Lecture10 - Lecture 10 Accounts Receivable 1 So far when we...

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1 Lecture 10 Accounts Receivable
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2 So far, when we discussed the accounting for credit sales and accounts receivable, we assumed that the firm would always collect the full amount due. This is not necessarily realistic. Let’s examine the accounting in the more realistic situation where some of the receivables are not collected.
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3 Case 1 The firm sells an item having a normal selling price of $100 to a customer who, it knows, for certain, will pay the full amount. The entry that would be made at the time of the sale is Accounts Receivable 100 Sales Revenue 100 What is the rationale for the journal entry? The firm has acquired a legal right to receive cash which, it knows for certain, will be converted into cash in due course. The legal right has an economic value and, for that reason, it represents an asset (i.e. an inflow of cash at some future date) -- hence the debit to accounts receivable to record the increase. Since the additional asset was obtained as a result of the income generating activities of the business, this increase (in the assets) represents revenue (an increase in shareholders’ equity).
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4 Case 2 The firm “sells” an item with a normal selling price of $100, on credit, to a customer who, it knows, for certain, will not pay the amount due. Even though the firm may have a legal right to receive the cash, that right has no economic value because that right cannot be converted to cash. Thus, the right does not represent an asset. And we would not be justified recording any increase to the firm’s asset. Indeed, we might be inclined to call this “sale” a charitable contribution rather than a sale in spite of the fact that it has the (legal) form of a credit sale.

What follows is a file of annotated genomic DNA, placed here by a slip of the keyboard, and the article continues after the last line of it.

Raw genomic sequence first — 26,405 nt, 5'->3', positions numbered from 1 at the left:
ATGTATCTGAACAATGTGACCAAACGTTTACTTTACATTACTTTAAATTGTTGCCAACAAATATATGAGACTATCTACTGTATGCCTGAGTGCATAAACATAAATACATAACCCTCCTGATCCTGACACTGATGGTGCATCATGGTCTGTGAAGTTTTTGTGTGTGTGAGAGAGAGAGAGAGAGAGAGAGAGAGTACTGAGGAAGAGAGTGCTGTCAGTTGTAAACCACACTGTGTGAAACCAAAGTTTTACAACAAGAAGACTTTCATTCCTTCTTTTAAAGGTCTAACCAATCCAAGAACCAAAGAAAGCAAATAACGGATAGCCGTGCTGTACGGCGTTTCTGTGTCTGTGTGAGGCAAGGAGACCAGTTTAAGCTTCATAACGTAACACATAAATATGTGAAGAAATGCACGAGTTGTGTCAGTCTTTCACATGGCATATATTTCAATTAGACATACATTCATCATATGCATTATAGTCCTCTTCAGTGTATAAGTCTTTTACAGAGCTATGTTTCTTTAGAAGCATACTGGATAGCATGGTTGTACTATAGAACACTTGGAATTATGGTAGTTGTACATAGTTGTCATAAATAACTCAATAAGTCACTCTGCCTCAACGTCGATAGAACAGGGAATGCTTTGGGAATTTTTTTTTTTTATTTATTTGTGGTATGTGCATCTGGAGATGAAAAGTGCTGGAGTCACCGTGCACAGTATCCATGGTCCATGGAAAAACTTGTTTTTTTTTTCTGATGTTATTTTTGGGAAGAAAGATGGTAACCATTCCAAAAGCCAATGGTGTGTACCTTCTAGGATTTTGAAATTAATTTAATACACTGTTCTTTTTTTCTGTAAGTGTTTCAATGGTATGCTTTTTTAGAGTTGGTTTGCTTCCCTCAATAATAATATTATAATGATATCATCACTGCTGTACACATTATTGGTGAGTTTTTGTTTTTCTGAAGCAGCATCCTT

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5 The reality is somewhere between Case 1 and Case 2 It is likely that the total amount actually collected for all credit sales will be less than the total of the amounts expected when the sale was made. Uncollectible accounts Sales discounts Sales returns When and how should the financial statements reflect the fact that the net cash inflow from credit sales may be less than the amount originally expected at the time of the originating transaction?
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6 Two alternatives
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This note was uploaded on 05/20/2010 for the course ACCT 101 taught by Professor Briancadman during the Spring '10 term at Penn College.

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Lecture10 - Lecture 10 Accounts Receivable 1 So far when we...

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